PHILADELPHIA--Fixing up abandoned buildings in the inner city doesn't just eliminate eyesores, it can also significantly reduce crime and violence, including gun assaults, researchers from the University of Pennsylvania and Penn's Perelman School of Medicine report in the first study to demonstrate the direct impact of building remediation efforts on crime. The findings were published this week in the journal PLOS ONE.
The research team, which included Michelle Kondo, PhD, a former research fellow at the Perelman School of Medicine now a scientist with the USDA Northern Research Station, John MacDonald, PhD, a professor of criminology at Penn, and Charles Branas, PhD, a professor of epidemiology at the Perelman School of Medicine, found a significant decrease in serious and nuisance crimes in areas around remediated buildings after Philadelphia began enforcing an ordinance requiring owners of abandoned buildings to improve their facades and install working doors and windows in 2011. The most significant reduction (down by 39 percent) occurred for gun assaults around remediated buildings in the year following improvements.
"Replacing broken windows and doors is an effective deterrent of crime--and a low-cost alternative to demolishing abandoned buildings," MacDonald said. "During a time when big cities like Philadelphia are looking to tackle issues of crime and violence, this study points to a potentially effective tactic for municipalities to continue or implement in helping make their neighborhoods safer and ultimately improving health outcomes."
Prior research suggests that vacant and abandoned places have a significant and negative impact on community health and safety. The "broken windows" theory proposes that abandonment sends a signal to would-be offenders that committing crimes is acceptable and will likely go unchallenged or unseen. A sister study of abandoned land, not buildings, conducted by Branas, MacDonald and others in 2011 found an association between greening remediation of vacant lots and reduced risks of neighborhood violence, stress, and sedentary behavior. Other studies have found associations between boarded-up buildings and drug-related deaths and sexually transmitted diseases.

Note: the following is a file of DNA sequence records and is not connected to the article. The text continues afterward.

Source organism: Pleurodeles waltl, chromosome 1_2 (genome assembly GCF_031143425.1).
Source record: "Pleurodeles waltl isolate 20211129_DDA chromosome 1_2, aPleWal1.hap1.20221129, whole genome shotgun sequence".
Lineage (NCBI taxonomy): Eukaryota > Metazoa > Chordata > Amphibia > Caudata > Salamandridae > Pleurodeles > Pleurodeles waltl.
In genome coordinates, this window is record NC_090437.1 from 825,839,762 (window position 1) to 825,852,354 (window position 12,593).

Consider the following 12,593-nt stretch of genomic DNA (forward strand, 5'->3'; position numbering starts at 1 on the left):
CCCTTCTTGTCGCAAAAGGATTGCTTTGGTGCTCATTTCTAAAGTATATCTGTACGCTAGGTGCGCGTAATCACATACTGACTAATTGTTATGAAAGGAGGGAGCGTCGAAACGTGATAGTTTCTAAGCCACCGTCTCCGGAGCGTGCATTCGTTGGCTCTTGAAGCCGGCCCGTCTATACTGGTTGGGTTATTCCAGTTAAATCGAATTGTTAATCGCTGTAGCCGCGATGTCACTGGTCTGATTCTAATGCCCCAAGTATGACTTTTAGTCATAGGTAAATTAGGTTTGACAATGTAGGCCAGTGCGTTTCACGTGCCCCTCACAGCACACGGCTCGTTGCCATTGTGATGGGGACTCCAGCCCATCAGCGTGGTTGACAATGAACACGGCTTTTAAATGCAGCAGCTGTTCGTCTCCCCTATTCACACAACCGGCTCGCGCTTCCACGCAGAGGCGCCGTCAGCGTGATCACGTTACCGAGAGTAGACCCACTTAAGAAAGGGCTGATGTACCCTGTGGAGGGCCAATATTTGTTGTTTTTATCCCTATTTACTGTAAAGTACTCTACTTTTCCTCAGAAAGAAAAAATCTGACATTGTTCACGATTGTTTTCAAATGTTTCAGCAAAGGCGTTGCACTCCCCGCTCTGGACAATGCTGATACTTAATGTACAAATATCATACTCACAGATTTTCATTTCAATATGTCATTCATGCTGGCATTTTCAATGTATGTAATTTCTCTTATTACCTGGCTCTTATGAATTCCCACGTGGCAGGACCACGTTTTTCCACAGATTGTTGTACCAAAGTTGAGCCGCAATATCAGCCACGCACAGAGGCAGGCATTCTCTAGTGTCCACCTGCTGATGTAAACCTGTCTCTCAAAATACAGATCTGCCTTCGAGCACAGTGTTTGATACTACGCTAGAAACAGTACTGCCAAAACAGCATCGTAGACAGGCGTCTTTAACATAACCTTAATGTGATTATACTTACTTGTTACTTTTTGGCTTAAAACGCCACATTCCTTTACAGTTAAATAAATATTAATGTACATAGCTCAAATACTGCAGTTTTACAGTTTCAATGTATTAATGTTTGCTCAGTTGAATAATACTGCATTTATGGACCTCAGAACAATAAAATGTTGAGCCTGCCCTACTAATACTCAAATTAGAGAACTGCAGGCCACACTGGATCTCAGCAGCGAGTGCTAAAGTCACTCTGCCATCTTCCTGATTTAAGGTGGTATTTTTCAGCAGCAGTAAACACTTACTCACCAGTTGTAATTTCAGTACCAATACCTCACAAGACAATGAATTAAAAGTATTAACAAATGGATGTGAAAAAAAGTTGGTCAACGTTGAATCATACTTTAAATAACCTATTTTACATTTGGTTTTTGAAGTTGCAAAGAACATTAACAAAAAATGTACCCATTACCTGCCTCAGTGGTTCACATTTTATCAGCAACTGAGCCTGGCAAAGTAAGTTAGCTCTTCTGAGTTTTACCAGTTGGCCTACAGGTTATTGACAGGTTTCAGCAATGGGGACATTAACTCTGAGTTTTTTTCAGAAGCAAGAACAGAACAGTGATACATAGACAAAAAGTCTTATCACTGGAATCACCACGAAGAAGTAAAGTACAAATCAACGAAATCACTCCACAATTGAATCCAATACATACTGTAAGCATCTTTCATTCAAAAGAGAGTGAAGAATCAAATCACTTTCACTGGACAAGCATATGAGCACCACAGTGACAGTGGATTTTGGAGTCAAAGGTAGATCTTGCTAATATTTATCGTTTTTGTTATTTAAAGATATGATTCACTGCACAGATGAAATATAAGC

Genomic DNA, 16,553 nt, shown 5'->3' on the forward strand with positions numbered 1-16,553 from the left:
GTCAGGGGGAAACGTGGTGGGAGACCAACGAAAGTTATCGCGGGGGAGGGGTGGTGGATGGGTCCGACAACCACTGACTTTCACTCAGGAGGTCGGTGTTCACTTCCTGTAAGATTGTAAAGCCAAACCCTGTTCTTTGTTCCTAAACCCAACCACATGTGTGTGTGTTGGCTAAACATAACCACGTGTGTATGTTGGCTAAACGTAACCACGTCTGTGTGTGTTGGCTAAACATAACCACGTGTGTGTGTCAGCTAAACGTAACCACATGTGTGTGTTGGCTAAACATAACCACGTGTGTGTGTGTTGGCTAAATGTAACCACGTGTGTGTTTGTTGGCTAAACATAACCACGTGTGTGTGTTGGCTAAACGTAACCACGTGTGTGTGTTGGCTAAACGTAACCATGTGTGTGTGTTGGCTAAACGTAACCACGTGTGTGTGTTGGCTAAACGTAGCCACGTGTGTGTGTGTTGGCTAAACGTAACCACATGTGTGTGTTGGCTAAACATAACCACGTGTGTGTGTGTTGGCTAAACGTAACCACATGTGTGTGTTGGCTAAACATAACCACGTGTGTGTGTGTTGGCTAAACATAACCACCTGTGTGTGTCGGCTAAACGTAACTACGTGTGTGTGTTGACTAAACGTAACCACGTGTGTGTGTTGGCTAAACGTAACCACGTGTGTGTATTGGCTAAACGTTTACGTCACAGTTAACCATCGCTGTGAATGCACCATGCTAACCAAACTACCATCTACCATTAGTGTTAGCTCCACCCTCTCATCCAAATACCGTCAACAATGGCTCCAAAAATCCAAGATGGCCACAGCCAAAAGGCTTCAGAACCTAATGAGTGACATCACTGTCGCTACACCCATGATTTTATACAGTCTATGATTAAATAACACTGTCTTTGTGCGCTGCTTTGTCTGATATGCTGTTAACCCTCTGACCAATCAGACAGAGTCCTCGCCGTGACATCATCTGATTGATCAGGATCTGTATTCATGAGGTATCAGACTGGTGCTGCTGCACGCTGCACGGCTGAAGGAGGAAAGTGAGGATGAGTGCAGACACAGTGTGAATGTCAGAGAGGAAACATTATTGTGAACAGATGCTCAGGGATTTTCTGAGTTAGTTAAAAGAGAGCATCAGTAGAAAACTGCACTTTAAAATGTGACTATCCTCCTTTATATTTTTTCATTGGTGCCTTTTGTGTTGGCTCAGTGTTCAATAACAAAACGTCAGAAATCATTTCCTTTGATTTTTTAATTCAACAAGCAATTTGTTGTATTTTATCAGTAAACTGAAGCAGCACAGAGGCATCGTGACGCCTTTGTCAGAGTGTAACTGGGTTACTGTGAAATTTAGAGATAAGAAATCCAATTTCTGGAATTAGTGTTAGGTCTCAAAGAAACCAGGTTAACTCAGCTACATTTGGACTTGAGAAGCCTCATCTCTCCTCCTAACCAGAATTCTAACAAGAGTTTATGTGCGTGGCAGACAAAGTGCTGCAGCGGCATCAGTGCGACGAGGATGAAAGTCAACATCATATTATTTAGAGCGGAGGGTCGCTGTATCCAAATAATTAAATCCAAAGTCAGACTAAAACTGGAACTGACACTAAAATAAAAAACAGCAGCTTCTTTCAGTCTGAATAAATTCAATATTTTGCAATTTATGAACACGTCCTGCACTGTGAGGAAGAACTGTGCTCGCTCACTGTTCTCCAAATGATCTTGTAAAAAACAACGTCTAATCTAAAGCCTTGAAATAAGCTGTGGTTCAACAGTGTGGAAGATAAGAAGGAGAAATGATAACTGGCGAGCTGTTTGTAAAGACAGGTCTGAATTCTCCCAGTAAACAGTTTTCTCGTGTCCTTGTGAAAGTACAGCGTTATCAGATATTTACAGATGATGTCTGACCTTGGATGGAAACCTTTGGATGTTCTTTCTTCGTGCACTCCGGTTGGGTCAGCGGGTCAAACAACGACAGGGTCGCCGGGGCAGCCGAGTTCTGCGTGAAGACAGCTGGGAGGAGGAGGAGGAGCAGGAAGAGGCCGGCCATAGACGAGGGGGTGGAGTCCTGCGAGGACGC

"City-wide, we found significant reductions in total crimes, assaults, gun assaults, robberies and nuisance crimes associated with ordinance compliance," said Kondo, lead author of the study. "This could be the 'broken windows theory' in action, with new doors and windows and a newly cleaned building facade signaling to potential offenders that a property is occupied and crime is not tolerated."
To address the 40,000 or so vacant properties tallied up in Philadelphia in 2010 and the issues that came with them, the city started enforcing a "Doors and Windows Ordinance" in 2011.
Researchers found that of the 2,356 buildings cited by the Philadelphia Department of Licenses and Inspections, 29 percent complied with the ordinance between January 2011 and April 2013. The team then compared the number of reported crimes and acts of violence at these "treatment" sites, where abandoned building owners had complied with the ordinance, to sites that had not complied, within one-half of a mile.
The crime and violence classifications included: all crimes, assaults, gun assaults, robberies, property crimes (burglaries and thefts), narcotics sales and possession, and nuisance crimes (vandalism, illegal dumping, public drunkenness, and disorderly conduct).
Compliance with the ordinance was associated with significant decreases in many of the crime and violence categories. City-wide, in areas around abandoned buildings that were remediated, over the 12 month average follow-up period in the study, there was an estimated 19 percent reduction in assaults, 39 percent reduction in gun assaults, and a 16 percent reduction in nuisance crimes. The size and significance of some of these effects, however, varied by section of the city.
Control sites were not statistically different from treatment sites in terms of the median age of the surrounding residents, their household income, education level, or poverty level.
"This study provides useful evidence that cities can directly impact some of their most pressing public health challenges, like violence, by changing the places within which their residents live, work, and play," Branas said. "These sorts of place-based programs are gaining credibility as practical and low cost, yet potentially high-return, health and safety solutions when compared to other options."
Co-authors include Danya Keene, PhD of the Yale University School of Public Health and Bernadette Hohl, PhD of the Rutgers University School of Public Health and School of Criminal Justice.
The study was supported in part with funding from the Robert Wood Johnson Health & Societies Program at Penn and a U.S. Centers for Disease Control grant to the Penn Injury Science Center.